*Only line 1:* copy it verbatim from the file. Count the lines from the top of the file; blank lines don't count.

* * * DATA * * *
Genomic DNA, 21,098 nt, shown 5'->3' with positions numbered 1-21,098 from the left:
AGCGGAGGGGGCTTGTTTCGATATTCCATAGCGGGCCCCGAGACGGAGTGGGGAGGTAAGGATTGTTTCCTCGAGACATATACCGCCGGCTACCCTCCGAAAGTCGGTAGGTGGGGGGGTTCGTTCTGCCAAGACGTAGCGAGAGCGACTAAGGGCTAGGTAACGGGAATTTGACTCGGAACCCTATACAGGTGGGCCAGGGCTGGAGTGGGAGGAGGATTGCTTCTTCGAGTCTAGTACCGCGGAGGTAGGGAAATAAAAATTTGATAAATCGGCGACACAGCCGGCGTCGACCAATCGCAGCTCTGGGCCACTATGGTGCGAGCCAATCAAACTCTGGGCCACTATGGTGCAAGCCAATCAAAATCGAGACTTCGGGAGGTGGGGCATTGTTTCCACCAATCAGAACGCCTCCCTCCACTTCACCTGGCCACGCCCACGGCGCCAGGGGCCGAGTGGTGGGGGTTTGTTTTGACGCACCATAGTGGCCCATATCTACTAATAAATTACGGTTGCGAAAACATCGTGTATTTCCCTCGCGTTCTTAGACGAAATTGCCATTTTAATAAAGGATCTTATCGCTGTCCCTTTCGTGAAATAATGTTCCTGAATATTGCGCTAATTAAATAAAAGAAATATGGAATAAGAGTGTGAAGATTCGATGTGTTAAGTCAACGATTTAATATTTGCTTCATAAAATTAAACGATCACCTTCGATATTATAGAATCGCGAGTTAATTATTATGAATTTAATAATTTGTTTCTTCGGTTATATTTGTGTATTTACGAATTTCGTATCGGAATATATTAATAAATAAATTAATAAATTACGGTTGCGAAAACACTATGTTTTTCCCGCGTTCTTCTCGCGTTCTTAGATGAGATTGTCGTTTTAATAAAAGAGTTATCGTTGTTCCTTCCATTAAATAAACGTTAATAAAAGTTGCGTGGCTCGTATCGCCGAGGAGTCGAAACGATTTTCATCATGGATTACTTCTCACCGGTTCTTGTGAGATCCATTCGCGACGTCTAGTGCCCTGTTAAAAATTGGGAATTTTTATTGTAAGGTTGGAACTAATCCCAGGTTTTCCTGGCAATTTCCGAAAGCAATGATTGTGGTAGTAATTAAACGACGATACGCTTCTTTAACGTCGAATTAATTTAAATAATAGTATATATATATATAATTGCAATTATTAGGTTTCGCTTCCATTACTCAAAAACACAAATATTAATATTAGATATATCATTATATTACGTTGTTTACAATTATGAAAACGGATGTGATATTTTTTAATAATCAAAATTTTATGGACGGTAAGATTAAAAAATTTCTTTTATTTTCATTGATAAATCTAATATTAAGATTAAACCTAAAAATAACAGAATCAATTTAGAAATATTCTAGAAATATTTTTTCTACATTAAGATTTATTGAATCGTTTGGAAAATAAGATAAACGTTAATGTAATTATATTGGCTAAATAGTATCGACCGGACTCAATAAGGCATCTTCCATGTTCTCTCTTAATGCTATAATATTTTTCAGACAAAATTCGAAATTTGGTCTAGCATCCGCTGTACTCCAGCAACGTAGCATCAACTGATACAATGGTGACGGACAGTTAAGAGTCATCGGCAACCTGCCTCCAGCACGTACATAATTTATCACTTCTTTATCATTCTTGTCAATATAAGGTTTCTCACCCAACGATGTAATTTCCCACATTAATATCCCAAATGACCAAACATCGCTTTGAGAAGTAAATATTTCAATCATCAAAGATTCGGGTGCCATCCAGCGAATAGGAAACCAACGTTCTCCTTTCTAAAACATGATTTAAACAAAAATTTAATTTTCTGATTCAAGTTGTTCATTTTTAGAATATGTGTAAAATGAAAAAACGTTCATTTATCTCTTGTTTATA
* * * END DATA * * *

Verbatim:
Genomic DNA, 21,098 nt, shown 5'->3' with positions numbered 1-21,098 from the left: